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This past summer, I did something that was completely ordinary but struck me as significant at the same time.
This is all it was: I propped open the front door at Loft 112, in East Village, where The Sprawl has its office.
For almost a year, I had been coming here a few days a week and locking the door behind me. Meanwhile, if I worked at home, which I did most of the time, I was alone. My wife and kids would be at work and school. And I experienced something that will probably sound familiar to a lot of people after the past year and a half.
I felt cut off from the world.
It wasn’t good. There was more going on in my life than just the pandemic, but I started to despise life, struggling to shake what felt like an unshakable darkness. Alienation and despair marked my days.
But that summer day, with the sun shining, I ventured an open door. Propping open the door after a year of such relentless inwardness felt like a strike against despair. It felt hopeful.
I felt the possibility of reconnection—with others, and with myself.
I remember thinking: Who am I opening the door for? Who might wander in unexpectedly? How might they change me? Am I ready for such an encounter? It seemed to me that there were a host of questions in this one simple act of propping open the door. And it occurred to me, too, that it would be easy to rush past these questions and settle as quickly as possible into the routine of “normal” life, whenever it returned.
And sure enough, when I opened the door, the odd person would wander in, curious about the open door and the space. Loft 112 is a narrow live/work unit on the ground floor of an apartment building. It's a creative hive for writers and artists, and often there are art exhibitions on the walls.
One woman came in and told me a long story about an argument she’d just had on the CTrain. Another person had held an art show at Loft 112 a few years ago and wanted to tell me about it. One person was ready to put their life story down on paper, and was looking for a ghost writer.
With each of these conversations, even though they were small, I felt a sense of reconnection. I felt like I was plugging into a web of neighbourly relationships.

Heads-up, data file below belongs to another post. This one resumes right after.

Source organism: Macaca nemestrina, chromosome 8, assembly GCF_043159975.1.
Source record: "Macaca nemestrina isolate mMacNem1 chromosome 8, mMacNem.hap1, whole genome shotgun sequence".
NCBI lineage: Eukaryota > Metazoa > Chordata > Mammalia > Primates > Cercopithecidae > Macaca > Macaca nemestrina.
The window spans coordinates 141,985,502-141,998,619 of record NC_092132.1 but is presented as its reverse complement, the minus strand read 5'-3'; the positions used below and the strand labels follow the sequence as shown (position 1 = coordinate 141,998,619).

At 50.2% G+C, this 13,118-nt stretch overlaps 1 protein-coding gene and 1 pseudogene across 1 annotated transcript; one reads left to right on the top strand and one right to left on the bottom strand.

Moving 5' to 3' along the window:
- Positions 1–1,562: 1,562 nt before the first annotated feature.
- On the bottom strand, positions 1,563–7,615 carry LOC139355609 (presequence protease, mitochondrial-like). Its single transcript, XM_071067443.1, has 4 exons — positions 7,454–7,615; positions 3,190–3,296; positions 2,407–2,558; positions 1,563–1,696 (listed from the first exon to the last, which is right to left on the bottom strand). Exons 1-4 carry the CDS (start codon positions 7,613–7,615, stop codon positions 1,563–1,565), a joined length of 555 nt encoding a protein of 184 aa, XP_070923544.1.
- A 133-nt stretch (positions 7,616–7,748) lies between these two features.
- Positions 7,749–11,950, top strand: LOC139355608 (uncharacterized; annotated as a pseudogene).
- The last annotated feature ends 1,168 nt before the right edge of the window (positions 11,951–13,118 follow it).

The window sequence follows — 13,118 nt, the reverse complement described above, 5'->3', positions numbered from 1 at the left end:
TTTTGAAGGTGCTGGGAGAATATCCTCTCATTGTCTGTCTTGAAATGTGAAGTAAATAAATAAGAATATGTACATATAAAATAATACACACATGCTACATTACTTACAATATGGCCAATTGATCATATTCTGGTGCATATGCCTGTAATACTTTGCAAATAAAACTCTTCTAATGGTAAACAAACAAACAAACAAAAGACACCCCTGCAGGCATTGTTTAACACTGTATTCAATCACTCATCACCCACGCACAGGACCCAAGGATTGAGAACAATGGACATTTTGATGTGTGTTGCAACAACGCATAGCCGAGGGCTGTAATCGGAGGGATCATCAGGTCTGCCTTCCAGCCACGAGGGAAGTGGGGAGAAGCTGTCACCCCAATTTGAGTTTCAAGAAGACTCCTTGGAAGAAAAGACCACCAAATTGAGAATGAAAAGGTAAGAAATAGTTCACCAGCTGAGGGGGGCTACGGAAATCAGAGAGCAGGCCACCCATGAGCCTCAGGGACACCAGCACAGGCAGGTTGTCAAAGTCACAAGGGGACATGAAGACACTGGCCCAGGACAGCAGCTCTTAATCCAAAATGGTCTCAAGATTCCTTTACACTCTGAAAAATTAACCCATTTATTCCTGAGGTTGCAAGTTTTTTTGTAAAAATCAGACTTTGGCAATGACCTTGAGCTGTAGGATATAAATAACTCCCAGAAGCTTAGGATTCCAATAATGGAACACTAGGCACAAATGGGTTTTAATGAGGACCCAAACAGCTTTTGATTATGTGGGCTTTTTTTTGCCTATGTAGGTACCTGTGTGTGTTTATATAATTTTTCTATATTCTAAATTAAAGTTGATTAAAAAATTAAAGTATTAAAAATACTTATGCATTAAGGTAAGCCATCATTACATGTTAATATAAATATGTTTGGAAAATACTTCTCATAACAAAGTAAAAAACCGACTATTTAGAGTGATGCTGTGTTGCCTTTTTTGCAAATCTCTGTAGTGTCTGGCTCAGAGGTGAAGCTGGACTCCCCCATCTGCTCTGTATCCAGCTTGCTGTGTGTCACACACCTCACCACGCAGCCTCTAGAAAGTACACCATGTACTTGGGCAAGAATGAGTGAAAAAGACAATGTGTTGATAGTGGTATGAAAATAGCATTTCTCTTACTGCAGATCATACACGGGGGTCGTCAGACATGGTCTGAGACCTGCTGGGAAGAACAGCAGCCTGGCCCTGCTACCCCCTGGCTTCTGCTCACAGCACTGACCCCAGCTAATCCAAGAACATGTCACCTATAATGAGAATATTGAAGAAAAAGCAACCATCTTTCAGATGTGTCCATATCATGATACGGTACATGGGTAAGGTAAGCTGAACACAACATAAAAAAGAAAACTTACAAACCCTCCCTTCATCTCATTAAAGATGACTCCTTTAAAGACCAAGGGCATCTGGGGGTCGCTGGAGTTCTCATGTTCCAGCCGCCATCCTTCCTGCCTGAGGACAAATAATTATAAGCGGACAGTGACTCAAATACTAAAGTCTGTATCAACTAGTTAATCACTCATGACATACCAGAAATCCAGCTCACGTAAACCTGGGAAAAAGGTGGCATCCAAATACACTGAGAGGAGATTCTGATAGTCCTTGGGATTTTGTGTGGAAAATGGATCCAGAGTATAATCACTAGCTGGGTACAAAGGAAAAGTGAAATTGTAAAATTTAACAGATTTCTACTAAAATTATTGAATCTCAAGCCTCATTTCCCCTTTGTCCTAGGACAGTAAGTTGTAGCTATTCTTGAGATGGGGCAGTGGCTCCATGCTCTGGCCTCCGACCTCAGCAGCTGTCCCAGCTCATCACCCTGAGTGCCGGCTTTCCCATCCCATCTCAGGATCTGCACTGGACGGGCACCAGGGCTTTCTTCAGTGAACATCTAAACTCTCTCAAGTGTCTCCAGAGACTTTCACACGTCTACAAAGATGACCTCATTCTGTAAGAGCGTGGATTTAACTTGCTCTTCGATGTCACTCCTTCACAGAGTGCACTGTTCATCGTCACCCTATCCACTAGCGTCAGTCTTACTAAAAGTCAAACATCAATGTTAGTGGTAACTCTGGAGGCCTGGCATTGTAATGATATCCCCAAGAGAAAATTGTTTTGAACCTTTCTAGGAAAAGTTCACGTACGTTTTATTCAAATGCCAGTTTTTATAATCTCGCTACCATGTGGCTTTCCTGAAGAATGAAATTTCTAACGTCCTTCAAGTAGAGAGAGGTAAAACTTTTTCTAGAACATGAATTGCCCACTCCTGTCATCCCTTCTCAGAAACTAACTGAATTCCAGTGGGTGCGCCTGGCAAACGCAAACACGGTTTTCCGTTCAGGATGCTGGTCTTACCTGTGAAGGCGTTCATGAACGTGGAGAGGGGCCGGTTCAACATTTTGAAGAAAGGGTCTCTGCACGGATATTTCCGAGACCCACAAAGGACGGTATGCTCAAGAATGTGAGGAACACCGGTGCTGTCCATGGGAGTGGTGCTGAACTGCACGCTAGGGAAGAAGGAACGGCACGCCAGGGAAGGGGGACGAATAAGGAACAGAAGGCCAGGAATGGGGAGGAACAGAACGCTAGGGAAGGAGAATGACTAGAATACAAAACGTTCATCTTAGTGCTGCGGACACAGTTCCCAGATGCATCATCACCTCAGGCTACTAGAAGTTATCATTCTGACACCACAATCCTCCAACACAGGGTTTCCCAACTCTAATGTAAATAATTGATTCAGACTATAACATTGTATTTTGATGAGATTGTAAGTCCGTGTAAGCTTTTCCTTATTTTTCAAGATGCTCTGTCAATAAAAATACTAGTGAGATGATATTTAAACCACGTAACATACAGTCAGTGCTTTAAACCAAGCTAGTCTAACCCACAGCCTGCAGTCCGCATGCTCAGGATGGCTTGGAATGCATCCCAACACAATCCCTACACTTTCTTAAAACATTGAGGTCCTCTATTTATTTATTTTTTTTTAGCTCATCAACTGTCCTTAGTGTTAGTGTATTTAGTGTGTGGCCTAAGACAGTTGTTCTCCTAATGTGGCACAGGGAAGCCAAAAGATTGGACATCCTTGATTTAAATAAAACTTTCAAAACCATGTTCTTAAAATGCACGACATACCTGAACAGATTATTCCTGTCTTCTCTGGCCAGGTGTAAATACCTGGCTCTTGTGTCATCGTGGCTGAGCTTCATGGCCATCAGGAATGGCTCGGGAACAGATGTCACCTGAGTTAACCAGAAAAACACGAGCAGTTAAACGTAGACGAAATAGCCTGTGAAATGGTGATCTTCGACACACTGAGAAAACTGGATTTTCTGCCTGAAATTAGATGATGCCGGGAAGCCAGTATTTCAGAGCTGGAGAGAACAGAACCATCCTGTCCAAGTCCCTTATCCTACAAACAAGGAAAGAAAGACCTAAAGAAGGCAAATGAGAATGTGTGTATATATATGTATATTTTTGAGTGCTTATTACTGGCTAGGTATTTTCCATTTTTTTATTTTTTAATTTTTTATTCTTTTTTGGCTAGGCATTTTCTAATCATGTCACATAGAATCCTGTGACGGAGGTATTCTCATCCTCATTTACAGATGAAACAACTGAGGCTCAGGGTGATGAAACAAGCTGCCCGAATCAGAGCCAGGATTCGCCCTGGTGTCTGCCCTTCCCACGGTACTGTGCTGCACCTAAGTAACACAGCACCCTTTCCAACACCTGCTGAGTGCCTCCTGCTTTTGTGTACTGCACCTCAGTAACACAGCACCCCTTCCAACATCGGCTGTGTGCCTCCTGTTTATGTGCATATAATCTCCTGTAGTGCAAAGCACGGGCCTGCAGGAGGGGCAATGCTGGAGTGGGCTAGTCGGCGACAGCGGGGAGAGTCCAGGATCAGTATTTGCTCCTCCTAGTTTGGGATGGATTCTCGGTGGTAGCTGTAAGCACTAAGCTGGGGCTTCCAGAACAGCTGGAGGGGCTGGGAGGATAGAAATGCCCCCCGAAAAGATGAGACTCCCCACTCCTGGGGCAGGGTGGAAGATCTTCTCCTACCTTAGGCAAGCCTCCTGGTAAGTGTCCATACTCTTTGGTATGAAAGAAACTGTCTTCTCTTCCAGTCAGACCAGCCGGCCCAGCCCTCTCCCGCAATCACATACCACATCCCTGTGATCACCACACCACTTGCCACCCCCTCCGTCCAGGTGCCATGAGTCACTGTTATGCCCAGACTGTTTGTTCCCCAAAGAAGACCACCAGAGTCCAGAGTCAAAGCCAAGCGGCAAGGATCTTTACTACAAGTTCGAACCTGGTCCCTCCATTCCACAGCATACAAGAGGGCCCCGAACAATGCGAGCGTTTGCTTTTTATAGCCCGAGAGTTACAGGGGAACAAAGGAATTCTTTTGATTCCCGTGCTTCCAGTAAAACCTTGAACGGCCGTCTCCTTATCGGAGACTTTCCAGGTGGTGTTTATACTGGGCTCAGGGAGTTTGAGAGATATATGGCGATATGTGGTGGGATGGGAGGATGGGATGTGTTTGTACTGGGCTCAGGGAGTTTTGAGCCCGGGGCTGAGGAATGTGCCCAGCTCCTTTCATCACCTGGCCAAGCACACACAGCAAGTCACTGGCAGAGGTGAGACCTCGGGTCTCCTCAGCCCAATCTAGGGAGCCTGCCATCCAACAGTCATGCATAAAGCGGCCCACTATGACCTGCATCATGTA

And that initial question has stayed with me: What does it mean to prop open the door and let life in? It’s an important question, it seems to me, at a time when it’s often easier to form community outside of the places we live—while neglecting relationships with the people who are right beside us, geographically.
The Sprawl is going to explore this in our new edition: The Mighty Neighbourly Edition. What does it mean to be a good neighbour? What are we doing to cultivate neighbourliness in Calgary—and what are we doing, consciously or unconsciously, to detract from it? How do we build meaningful local relationships at a time of profound disconnection?
Lisa Murphy Lamb has thought deeply about these questions—not just thought about them, but lived them. And it’s because of her that I was even in a place to consider this in the way that I have. Murphy Lamb is the director of Loft 112. And I’ve seen her extend hospitality in really interesting ways. Sometimes she does it by opening the door in a way that inspires others, like me, to do the same.
But she cultivates neighbourliness in other ways, too.
In addition to being the director of Loft 112, Lisa is an author, a teacher, a mentor. Earlier this year, she won the Sandstone City Builder Award for her contributions to the city. In this Sprawlcast, I sat down with Lisa for a conversation in my little office at Loft 112. Here's some of our conversation, lightly edited for brevity and clarity.